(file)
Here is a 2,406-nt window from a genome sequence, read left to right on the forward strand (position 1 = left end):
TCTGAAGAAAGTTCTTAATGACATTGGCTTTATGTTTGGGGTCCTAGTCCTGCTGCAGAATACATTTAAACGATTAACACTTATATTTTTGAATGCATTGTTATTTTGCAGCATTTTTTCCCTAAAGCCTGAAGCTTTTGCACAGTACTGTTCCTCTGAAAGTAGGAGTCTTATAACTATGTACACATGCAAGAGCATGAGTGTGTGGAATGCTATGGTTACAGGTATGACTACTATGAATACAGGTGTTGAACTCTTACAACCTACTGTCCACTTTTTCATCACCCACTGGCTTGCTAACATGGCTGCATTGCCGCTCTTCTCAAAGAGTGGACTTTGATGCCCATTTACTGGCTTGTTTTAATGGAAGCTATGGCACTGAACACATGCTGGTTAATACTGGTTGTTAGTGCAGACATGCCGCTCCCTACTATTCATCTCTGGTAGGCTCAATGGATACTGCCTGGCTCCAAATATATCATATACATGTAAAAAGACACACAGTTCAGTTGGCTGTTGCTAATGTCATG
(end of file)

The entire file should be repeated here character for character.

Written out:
Here is a 2,406-nt window from a genome sequence, read left to right on the forward strand (position 1 = left end):
TCTGAAGAAAGTTCTTAATGACATTGGCTTTATGTTTGGGGTCCTAGTCCTGCTGCAGAATACATTTAAACGATTAACACTTATATTTTTGAATGCATTGTTATTTTGCAGCATTTTTTCCCTAAAGCCTGAAGCTTTTGCACAGTACTGTTCCTCTGAAAGTAGGAGTCTTATAACTATGTACACATGCAAGAGCATGAGTGTGTGGAATGCTATGGTTACAGGTATGACTACTATGAATACAGGTGTTGAACTCTTACAACCTACTGTCCACTTTTTCATCACCCACTGGCTTGCTAACATGGCTGCATTGCCGCTCTTCTCAAAGAGTGGACTTTGATGCCCATTTACTGGCTTGTTTTAATGGAAGCTATGGCACTGAACACATGCTGGTTAATACTGGTTGTTAGTGCAGACATGCCGCTCCCTACTATTCATCTCTGGTAGGCTCAATGGATACTGCCTGGCTCCAAATATATCATATACATGTAAAAAGACACACAGTTCAGTTGGCTGTTGCTAATGTCATG